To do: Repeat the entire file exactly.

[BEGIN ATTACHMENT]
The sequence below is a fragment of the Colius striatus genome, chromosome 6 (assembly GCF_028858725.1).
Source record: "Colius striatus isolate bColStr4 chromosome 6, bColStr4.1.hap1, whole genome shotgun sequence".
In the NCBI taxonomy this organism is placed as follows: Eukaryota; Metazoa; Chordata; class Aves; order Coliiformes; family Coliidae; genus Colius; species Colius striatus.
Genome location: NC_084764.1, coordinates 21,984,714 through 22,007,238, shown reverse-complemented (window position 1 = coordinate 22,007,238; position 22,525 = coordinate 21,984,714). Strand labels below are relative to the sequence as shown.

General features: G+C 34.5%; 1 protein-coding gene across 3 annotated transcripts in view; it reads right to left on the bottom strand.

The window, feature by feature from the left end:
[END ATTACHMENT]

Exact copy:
The sequence below is a fragment of the Colius striatus genome, chromosome 6 (assembly GCF_028858725.1).
Source record: "Colius striatus isolate bColStr4 chromosome 6, bColStr4.1.hap1, whole genome shotgun sequence".
In the NCBI taxonomy this organism is placed as follows: Eukaryota; Metazoa; Chordata; class Aves; order Coliiformes; family Coliidae; genus Colius; species Colius striatus.
Genome location: NC_084764.1, coordinates 21,984,714 through 22,007,238, shown reverse-complemented (window position 1 = coordinate 22,007,238; position 22,525 = coordinate 21,984,714). Strand labels below are relative to the sequence as shown.

General features: G+C 34.5%; 1 protein-coding gene across 3 annotated transcripts in view; it reads right to left on the bottom strand.

The window, feature by feature from the left end: